It was a glorious late October day in Plymouth. If only that could be said without qualification but, alas, we are still in the midst of Covid … mandatory face mask zones and digital signs warning of fines for scofflaws. But the sun was shining and a fresh breeze wafted in from the harbor as I resumed my lessons in the outdoor classroom, determined, as I have been all year despite the restrictions, to make the most of the Mayflower quadricentennial.
There has been something of a silver lining with the virus in that the explorations that might have taken me farther afield have kept me close to home. We tend to overlook what is on our doorstep, opting instead for the adventure and “newness” of faraway places, but I was made again aware of the wealth of our own neighborhoods when, recently, I met a young man at the Alden House in Duxbury who had traveled from Council Bluffs, Iowa, to follow the paths of his Pilgrim ancestors. He had come all this way, taken a flight, rented a car, and booked numerous inns and hotels to do exactly what I have been doing all summer, a mere thirty minutes from my backyard.
My first stop on that golden October day in Plymouth was the Plimoth Grist Mill alongside Town Brook, a 1970 replica of the 1636 water-powered corn grinding mill operated by John Jenney (ca. 1589-ca. 1644), a brewer and miller who arrived in Plymouth aboard the Little James in 1623. His mill was Plymouth’s third, the first having been located near Billington’s Sea, a warmwater pond providing the headwaters to Town Brook. A second mill, lasting only two years, was built along Town Brook in 1632, followed by the 1636 mill which survived, remarkably, until fire claimed it in the mid-1840s.
Worked across the bed stone through furrows, the corn is scissored into smaller and smaller pieces before being deposited in the flour bin, from which it is sifted into corn meal, the finer grind, and sampe, the coarser grind known as grits.
Today at the mill, organic corn is ground, exactly as it was when corn was a staple of the colonists’ diet, on a pair of antique millstones – a stationary bed stone and a turning runner stone – the runner stone spun by a wheel powered by Town Brook’s rushing waters. Worked across the bed stone through furrows, the corn is scissored into smaller and smaller pieces before being deposited in the flour bin, from which it is sifted into corn meal, the finer grind, and sampe, the coarser grind known as grits. When the colonists of Plymouth retrieved their ground corn from the miller, their sack would have been secured with a binding knot, a leak proof ligature known as a miller’s knot or sack knot.
From the grist mill, I headed up to Burial Hill, the historic burying ground I had last visited in late spring. It is impossible not to be stopped in one’s tracks by exquisite gravestone imagery, rendered at the time by general tradesmen but now recognized as irreplaceable folk art. Though I was repeatedly detained by one face after another, I eventually arrived at my destination, the Cushman Memorial, a conspicuous granite column erected in 1858 by the descendants of Robert Cushman (1577-1625). Upon its dedication in September 1858, the Boston Evening Transcript noted that the monument “affords the only adequate memorial yet reared in honor of any individual among the Pilgrims of 1620.” Cushman’s name may not be as familiar to Mayflower descendants as that of Brewster, Bradford, or Alden, but he was a seminal player in Pilgrim history, serving as chief agent for the Separatists, their “ancient friend” and “right hand,” coordinating the arrangements, provisioning, and financing for the voyage to the New World.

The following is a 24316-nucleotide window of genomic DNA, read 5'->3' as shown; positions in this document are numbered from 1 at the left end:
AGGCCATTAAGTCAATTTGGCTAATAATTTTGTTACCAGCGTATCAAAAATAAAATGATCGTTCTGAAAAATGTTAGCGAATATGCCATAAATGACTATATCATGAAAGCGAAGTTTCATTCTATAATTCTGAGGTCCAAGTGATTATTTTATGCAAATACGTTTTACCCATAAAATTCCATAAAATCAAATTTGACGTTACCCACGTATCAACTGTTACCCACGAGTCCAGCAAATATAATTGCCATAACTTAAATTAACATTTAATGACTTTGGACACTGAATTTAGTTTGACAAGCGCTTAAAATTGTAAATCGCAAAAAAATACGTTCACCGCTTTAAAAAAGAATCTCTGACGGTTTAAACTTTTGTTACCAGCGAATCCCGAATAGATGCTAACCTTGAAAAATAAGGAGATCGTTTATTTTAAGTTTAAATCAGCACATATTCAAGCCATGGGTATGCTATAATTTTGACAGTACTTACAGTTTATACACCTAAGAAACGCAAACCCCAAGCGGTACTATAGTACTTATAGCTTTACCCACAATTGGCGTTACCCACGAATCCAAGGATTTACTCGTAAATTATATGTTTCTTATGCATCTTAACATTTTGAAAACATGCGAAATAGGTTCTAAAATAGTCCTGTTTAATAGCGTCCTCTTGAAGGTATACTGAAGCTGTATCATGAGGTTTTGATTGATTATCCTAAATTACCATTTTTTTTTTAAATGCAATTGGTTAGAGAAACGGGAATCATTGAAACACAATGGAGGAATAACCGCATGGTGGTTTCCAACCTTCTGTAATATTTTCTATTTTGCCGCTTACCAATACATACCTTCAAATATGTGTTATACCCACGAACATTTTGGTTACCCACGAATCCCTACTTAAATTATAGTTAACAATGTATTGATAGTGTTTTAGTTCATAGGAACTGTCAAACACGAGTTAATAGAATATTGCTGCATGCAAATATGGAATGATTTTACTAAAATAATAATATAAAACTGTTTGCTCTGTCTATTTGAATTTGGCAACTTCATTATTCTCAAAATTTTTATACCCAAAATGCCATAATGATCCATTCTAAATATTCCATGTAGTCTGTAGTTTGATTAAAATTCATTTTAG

As noted in Robert Charles Anderson’s Great Migration sketch of Robert Cushman, he was in exile with the Separatists in Leiden and had planned to make the journey to the New World, though when the Speedwell was unable to make the voyage Cushman remained behind in England. He made a brief visit to the Plymouth colony in late 1621, arriving with his teenage son Thomas aboard the Fortune, but later returned permanently to England, where he died in 1625. While in Plymouth, Cushman delivered a sermon, a copy of which was deposited in the cornerstone of Pilgrim Hall when it was laid in 1824.
Young Thomas remained in Plymouth, left in the care of Gov. William Bradford, and grew up to marry Mayflower passenger Mary Allerton, the daughter of Isaac Allerton, and become the ruling elder of the colony. Upon his death in 1691, at the age of eighty-four, Thomas was lauded as a “precious servant of God” and was buried where the Cushman Memorial now stands. A gravestone, placed some years later by First Church parishioners, was moved a few yards away in 1858 to make room for the “more enduring memorial which now exactly occupies the original position.”